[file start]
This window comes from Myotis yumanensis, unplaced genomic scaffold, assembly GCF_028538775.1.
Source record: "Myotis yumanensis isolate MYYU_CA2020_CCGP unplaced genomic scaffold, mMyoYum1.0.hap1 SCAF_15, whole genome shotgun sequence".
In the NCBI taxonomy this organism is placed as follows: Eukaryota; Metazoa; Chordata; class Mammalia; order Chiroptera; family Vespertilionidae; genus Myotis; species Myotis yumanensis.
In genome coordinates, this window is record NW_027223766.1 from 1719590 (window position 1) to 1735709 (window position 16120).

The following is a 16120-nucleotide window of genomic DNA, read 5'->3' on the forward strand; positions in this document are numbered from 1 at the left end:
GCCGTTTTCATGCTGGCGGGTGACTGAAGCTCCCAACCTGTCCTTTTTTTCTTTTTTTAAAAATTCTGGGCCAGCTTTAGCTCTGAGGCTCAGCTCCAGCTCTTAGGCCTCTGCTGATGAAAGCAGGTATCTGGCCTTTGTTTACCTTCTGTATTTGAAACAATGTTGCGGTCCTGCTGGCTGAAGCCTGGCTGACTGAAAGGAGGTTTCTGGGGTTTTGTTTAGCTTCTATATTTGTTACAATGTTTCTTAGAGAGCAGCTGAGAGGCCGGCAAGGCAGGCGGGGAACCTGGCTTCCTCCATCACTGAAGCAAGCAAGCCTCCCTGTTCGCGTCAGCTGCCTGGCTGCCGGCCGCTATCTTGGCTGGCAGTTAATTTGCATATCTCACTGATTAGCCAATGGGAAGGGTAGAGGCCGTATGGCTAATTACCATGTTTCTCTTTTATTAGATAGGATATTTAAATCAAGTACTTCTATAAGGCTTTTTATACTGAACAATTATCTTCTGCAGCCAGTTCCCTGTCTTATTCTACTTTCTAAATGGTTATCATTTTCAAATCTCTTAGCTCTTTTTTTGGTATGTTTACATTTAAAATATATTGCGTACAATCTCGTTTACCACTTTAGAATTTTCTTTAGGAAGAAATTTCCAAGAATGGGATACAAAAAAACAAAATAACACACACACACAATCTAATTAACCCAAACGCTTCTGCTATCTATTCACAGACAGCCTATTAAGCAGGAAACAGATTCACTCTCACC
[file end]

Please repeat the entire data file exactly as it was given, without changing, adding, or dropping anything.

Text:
This window comes from Myotis yumanensis, unplaced genomic scaffold, assembly GCF_028538775.1.
Source record: "Myotis yumanensis isolate MYYU_CA2020_CCGP unplaced genomic scaffold, mMyoYum1.0.hap1 SCAF_15, whole genome shotgun sequence".
In the NCBI taxonomy this organism is placed as follows: Eukaryota; Metazoa; Chordata; class Mammalia; order Chiroptera; family Vespertilionidae; genus Myotis; species Myotis yumanensis.
In genome coordinates, this window is record NW_027223766.1 from 1719590 (window position 1) to 1735709 (window position 16120).

The following is a 16120-nucleotide window of genomic DNA, read 5'->3' on the forward strand; positions in this document are numbered from 1 at the left end:
GCCGTTTTCATGCTGGCGGGTGACTGAAGCTCCCAACCTGTCCTTTTTTTCTTTTTTTAAAAATTCTGGGCCAGCTTTAGCTCTGAGGCTCAGCTCCAGCTCTTAGGCCTCTGCTGATGAAAGCAGGTATCTGGCCTTTGTTTACCTTCTGTATTTGAAACAATGTTGCGGTCCTGCTGGCTGAAGCCTGGCTGACTGAAAGGAGGTTTCTGGGGTTTTGTTTAGCTTCTATATTTGTTACAATGTTTCTTAGAGAGCAGCTGAGAGGCCGGCAAGGCAGGCGGGGAACCTGGCTTCCTCCATCACTGAAGCAAGCAAGCCTCCCTGTTCGCGTCAGCTGCCTGGCTGCCGGCCGCTATCTTGGCTGGCAGTTAATTTGCATATCTCACTGATTAGCCAATGGGAAGGGTAGAGGCCGTATGGCTAATTACCATGTTTCTCTTTTATTAGATAGGATATTTAAATCAAGTACTTCTATAAGGCTTTTTATACTGAACAATTATCTTCTGCAGCCAGTTCCCTGTCTTATTCTACTTTCTAAATGGTTATCATTTTCAAATCTCTTAGCTCTTTTTTTGGTATGTTTACATTTAAAATATATTGCGTACAATCTCGTTTACCACTTTAGAATTTTCTTTAGGAAGAAATTTCCAAGAATGGGATACAAAAAAACAAAATAACACACACACACAATCTAATTAACCCAAACGCTTCTGCTATCTATTCACAGACAGCCTATTAAGCAGGAAACAGATTCACTCTCACC